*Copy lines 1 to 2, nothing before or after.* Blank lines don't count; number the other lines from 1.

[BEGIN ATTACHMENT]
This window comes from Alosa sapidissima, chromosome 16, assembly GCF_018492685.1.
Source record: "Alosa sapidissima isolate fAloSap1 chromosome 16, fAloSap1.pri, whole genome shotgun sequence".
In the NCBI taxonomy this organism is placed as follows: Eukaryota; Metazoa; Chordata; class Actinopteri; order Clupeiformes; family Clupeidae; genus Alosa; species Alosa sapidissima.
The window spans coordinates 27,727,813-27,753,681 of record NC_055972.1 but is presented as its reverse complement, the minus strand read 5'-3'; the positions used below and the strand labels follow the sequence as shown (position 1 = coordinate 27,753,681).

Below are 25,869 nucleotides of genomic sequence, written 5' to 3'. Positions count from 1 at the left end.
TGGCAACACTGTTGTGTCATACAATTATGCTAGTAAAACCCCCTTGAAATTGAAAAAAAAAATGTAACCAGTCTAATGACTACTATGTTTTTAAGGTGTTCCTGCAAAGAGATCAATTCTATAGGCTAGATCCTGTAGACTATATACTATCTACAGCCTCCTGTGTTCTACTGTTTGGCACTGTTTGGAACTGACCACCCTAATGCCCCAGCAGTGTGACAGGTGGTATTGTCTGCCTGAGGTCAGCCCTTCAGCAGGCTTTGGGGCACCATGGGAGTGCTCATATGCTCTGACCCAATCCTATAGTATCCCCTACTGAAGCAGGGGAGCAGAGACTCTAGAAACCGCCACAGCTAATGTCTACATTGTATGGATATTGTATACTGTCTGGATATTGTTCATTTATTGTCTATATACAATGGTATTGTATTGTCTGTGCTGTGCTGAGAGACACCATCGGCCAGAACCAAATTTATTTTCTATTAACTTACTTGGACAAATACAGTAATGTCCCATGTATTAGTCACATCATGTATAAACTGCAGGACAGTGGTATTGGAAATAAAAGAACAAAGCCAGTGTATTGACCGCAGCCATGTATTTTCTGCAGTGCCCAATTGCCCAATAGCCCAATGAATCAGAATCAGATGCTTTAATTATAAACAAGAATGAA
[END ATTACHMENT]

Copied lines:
This window comes from Alosa sapidissima, chromosome 16, assembly GCF_018492685.1.
Source record: "Alosa sapidissima isolate fAloSap1 chromosome 16, fAloSap1.pri, whole genome shotgun sequence".